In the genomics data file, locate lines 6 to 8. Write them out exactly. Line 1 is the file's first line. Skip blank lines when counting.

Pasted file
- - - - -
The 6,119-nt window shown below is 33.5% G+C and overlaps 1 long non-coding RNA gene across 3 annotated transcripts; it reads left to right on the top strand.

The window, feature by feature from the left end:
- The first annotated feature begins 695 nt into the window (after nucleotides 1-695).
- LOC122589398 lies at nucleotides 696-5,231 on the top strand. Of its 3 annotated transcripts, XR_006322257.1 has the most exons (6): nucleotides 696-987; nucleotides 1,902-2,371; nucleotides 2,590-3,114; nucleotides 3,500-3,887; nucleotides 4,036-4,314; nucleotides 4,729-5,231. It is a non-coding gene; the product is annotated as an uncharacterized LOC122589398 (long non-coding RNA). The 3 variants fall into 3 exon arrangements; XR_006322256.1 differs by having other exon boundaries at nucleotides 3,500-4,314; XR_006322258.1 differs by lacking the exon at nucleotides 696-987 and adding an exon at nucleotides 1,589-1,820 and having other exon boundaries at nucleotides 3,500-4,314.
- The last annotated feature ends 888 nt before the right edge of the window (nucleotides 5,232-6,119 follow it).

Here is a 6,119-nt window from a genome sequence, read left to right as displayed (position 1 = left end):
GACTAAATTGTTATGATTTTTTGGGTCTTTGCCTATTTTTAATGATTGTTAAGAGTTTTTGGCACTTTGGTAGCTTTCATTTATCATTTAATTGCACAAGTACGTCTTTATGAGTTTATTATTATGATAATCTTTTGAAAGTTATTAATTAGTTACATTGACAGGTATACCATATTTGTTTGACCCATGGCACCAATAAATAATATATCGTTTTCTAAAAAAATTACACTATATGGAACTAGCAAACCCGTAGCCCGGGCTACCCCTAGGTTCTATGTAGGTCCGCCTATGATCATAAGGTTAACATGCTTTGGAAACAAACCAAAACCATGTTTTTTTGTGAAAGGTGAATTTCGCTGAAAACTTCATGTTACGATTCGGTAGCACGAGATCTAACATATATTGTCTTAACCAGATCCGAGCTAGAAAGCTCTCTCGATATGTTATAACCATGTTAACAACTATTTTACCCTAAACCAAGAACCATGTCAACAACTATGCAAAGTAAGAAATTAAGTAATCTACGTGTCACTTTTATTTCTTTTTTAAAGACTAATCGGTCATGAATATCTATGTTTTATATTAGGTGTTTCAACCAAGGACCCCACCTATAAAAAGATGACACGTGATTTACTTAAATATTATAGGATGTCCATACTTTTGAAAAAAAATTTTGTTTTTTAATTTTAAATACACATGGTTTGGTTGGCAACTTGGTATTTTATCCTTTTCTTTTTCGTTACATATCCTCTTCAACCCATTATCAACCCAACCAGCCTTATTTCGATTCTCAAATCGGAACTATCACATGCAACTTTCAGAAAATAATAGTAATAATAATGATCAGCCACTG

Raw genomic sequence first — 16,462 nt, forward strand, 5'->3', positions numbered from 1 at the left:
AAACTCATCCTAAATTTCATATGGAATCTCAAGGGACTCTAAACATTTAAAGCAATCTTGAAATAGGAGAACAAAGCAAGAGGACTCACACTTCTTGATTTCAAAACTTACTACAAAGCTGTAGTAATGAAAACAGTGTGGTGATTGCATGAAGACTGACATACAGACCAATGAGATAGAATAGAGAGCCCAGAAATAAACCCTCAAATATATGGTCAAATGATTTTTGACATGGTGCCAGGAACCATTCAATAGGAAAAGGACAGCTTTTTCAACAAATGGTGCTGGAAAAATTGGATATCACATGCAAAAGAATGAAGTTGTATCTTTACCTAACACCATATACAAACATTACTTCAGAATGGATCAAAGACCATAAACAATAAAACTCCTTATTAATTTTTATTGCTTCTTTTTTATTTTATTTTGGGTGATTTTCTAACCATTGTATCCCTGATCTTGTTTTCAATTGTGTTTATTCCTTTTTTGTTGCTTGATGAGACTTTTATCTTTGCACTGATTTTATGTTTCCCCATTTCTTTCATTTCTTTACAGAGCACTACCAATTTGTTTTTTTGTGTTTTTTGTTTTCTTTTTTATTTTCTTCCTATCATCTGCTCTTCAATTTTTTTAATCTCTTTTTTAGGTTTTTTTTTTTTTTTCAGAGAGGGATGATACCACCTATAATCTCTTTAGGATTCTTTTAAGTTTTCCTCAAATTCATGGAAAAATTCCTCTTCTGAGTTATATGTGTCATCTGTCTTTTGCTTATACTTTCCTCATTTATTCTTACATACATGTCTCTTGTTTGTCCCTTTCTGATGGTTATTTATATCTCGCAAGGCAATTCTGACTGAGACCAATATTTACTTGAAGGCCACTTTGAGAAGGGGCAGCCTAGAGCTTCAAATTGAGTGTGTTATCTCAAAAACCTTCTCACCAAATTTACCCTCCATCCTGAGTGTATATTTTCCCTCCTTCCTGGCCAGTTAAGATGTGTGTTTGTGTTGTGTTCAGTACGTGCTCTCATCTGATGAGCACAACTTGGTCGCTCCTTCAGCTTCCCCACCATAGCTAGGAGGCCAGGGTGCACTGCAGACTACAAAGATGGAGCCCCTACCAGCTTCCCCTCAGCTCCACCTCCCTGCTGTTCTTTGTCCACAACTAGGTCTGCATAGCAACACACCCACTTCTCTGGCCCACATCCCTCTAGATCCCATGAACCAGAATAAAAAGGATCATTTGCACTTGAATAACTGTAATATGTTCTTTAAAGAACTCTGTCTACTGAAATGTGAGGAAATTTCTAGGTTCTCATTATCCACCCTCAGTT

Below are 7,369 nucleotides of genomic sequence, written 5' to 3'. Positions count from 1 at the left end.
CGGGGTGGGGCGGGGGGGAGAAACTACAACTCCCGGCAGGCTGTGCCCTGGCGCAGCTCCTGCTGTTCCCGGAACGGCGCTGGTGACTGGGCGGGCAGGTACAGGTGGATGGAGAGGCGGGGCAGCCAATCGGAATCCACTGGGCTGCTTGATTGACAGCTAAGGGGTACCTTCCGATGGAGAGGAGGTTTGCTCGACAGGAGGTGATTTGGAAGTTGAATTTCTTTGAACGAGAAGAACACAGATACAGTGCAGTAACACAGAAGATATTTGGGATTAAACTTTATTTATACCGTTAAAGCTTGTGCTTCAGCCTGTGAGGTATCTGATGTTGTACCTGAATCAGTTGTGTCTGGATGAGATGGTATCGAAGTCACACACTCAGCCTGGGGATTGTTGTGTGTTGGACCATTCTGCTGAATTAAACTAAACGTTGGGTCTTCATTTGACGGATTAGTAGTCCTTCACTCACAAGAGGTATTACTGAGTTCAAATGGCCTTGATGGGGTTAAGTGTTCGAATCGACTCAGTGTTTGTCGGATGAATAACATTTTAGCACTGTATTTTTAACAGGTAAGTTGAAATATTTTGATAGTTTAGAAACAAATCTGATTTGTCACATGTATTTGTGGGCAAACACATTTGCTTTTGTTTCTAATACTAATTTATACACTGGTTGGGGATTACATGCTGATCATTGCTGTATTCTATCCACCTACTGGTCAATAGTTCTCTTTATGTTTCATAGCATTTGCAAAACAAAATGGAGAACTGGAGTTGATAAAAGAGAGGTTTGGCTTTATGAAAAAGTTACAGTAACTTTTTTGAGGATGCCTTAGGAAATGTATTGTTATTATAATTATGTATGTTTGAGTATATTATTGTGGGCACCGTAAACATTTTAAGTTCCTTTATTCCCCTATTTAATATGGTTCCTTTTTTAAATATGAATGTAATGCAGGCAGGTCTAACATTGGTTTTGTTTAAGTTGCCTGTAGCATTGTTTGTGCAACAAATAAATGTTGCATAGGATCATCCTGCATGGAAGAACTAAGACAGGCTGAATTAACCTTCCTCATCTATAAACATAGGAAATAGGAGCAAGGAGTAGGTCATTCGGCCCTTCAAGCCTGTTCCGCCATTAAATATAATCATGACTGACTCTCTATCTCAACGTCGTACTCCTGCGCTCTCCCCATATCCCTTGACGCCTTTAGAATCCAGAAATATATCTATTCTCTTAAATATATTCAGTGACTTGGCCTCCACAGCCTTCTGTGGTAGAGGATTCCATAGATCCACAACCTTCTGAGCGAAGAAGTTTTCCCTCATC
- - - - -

Here is a 6,119-nt window from a genome sequence, read left to right as displayed (position 1 = left end):
GACTAAATTGTTATGATTTTTTGGGTCTTTGCCTATTTTTAATGATTGTTAAGAGTTTTTGGCACTTTGGTAGCTTTCATTTATCATTTAATTGCACAAGTACGTCTTTATGAGTTTATTATTATGATAATCTTTTGAAAGTTATTAATTAGTTACATTGACAGGTATACCATATTTGTTTGACCCATGGCACCAATAAATAATATATCGTTTTCTAAAAAAATTACACTATATGGAACTAGCAAACCCGTAGCCCGGGCTACCCCTAGGTTCTATGTAGGTCCGCCTATGATCATAAGGTTAACATGCTTTGGAAACAAACCAAAACCATGTTTTTTTGTGAAAGGTGAATTTCGCTGAAAACTTCATGTTACGATTCGGTAGCACGAGATCTAACATATATTGTCTTAACCAGATCCGAGCTAGAAAGCTCTCTCGATATGTTATAACCATGTTAACAACTATTTTACCCTAAACCAAGAACCATGTCAACAACTATGCAAAGTAAGAAATTAAGTAATCTACGTGTCACTTTTATTTCTTTTTTAAAGACTAATCGGTCATGAATATCTATGTTTTATATTAGGTGTTTCAACCAAGGACCCCACCTATAAAAAGATGACACGTGATTTACTTAAATATTATAGGATGTCCATACTTTTGAAAAAAAATTTTGTTTTTTAATTTTAAATACACATGGTTTGGTTGGCAACTTGGTATTTTATCCTTTTCTTTTTCGTTACATATCCTCTTCAACCCATTATCAACCCAACCAGCCTTATTTCGATTCTCAAATCGGAACTATCACATGCAACTTTCAGAAAATAATAGTAATAATAATGATCAGCCACTG

Raw genomic sequence first — 16,462 nt, forward strand, 5'->3', positions numbered from 1 at the left: